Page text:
Amazon Cloud Outage Highlights Need For Transparency


The Amazon cloud outage that rocked the industry and called into question the reliability of cloud computing has reinforced the need for cloud computing providers to be open and up front with their clients, while also reaffirming that cloud computing support options need to be revisited.

Amazon's Elastic Compute Cloud (EC2) and Relational Database Service (RDS) suffered downtime and interruptions starting last Thursday and continuing through Sunday, an outage that resulted in intermittent downtime and sluggishness for a host of sites using Amazon Web Services' widely popular cloud computing services. The Amazon cloud outage, in some instances, persisted for days.

As of Monday, Amazon said it had the vast majority of its customers back up and running at full steam, with a small fraction of customers whose data

"We have completed our remaining recovery efforts and though we've recovered nearly all of the stuck volumes, we've determined that a small number of volumes (0.07% of the volumes in our US-East Region) will not be fully recoverable. We're in the process of contacting these customers," Amazon wrote on its AWS Service Health Dashboard shortly after 4 p.m. Eastern Monday.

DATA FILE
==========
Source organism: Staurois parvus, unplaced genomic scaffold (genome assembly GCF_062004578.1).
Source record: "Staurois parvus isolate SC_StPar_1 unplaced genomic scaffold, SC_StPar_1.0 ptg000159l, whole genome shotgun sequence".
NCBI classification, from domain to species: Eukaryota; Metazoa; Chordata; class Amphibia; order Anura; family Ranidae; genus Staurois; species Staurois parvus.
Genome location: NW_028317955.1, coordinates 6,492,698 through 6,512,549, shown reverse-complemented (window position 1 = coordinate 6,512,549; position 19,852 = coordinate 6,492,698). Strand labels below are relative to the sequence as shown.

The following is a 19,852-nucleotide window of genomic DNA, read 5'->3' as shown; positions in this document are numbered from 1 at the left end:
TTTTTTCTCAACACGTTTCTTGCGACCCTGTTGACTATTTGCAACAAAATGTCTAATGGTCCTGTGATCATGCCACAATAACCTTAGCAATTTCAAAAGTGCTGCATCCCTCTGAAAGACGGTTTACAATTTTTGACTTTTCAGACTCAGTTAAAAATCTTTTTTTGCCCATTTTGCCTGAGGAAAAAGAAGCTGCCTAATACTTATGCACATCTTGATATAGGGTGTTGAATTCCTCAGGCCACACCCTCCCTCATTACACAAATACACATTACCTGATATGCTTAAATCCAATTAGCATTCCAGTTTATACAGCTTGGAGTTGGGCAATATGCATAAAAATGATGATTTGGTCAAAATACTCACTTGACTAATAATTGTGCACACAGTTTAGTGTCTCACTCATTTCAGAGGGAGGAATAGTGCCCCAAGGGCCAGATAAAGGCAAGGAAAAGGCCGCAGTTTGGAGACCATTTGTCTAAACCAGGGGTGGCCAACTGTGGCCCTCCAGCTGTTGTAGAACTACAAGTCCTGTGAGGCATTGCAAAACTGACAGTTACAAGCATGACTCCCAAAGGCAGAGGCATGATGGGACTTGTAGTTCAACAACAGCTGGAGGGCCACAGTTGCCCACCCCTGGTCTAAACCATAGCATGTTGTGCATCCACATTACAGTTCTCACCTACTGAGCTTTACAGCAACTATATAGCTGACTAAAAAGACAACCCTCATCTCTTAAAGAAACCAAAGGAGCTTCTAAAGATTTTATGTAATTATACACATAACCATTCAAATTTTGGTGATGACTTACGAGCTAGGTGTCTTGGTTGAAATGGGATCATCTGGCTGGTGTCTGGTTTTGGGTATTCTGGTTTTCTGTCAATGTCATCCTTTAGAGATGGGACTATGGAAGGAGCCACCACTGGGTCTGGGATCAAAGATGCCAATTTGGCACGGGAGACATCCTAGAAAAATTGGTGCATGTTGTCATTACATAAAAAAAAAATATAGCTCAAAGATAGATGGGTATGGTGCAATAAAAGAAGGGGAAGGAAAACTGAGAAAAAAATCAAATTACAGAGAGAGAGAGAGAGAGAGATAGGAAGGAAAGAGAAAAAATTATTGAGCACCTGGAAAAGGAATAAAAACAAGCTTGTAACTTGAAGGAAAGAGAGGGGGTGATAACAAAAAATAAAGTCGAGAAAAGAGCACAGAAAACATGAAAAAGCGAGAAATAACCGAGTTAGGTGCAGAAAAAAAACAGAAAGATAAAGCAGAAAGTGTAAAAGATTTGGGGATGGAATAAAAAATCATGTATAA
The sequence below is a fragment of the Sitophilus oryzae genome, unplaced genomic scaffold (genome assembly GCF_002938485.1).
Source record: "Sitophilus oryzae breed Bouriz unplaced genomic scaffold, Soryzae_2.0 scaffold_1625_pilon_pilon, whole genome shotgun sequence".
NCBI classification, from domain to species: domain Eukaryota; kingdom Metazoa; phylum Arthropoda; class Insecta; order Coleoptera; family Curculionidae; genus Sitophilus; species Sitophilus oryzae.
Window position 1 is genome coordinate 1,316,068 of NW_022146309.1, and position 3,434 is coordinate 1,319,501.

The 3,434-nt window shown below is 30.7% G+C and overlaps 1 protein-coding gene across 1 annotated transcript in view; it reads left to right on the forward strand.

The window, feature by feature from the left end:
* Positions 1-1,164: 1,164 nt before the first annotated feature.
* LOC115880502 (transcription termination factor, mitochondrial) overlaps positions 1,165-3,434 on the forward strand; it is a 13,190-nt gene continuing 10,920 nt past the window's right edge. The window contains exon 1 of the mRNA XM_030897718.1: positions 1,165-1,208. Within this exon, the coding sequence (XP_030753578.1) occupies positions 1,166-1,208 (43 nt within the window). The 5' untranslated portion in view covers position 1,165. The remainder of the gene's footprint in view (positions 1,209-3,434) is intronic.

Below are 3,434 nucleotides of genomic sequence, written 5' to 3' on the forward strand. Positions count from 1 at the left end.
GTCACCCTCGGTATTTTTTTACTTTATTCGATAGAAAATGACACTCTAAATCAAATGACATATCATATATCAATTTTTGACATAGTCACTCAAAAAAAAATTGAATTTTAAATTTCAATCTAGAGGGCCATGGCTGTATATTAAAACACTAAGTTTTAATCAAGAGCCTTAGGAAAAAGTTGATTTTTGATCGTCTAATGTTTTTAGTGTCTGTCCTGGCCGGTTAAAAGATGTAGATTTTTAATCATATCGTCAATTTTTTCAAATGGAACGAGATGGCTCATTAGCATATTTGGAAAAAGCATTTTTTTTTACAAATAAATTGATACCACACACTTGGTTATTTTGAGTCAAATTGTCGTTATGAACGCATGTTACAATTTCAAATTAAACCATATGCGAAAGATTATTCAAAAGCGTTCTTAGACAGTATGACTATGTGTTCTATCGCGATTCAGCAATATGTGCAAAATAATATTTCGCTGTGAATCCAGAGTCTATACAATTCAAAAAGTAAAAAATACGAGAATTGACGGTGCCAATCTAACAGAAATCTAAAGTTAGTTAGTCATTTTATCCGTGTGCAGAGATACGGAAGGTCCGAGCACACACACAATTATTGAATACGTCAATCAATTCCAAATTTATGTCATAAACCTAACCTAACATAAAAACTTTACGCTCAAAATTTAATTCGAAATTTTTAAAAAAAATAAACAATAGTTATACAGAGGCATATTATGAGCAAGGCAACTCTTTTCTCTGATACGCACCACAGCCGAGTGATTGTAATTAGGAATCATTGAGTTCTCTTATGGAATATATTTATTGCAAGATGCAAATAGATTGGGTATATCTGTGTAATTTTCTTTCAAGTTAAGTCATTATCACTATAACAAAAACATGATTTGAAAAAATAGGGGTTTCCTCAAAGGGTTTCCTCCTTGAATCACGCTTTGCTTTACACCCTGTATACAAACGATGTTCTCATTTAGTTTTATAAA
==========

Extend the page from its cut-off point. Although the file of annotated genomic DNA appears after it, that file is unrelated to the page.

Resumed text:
Amazon is still searching for the root cause of the outage, during which data was getting "stuck" in its Elastic Block Storage (EBS) service in its North Virginia data center.

Aside from the Service Health Dashboard updates, Amazon has been tight-lipped about the outage. The company has not responded to CRN's request for comment and has not issued an official statement detailing the issue. Amazon's lack of communication around the downtime have soured some users and solution providers, who say success in the cloud hinges on transparency and lack of dialogue could force some customers to jump ship.

"Amazon has been extremely quiet around how the failure occurred and how it will be avoided in the future," said Joseph Coyle, CTO for North America for global solution provider Capgemini. "We need to remember that this was not a system wide outage so although it is a major hit to Amazon, I believe that if they explain the issue and how to avoid it they can hold back the damage. That being said, there will be some fallout from companies that have the funds available to either move to another vendor or consider bringing things back in house. But the bulk of Amazon’s clients will not be going anywhere due to the favorable cost structure of the Amazon cloud and the complexity of migrating out."

Paul Burns, president of Neovise, a cloud computing research and analysis firm, said he doesn't see the outage sparking a mass exodus away from Amazon's cloud, but it could prompt some users to investigate other cloud options and providers and weigh different cloud vendors. He said the Amazon cloud outage highlighted the need for cloud providers to communicate.

"They really need to communicate during the outage," Burns said. "There have been a lot of complaints about Amazon's lack of communication during this outage. But cloud providers also have a lot of responsibility to ensure their infrastructure is available. Amazon customers expect individual servers to go down more often than in their own datacenters. But they sure didn't expect a widespread, multi-day outage. They understand that is a possibility now and can take some steps."

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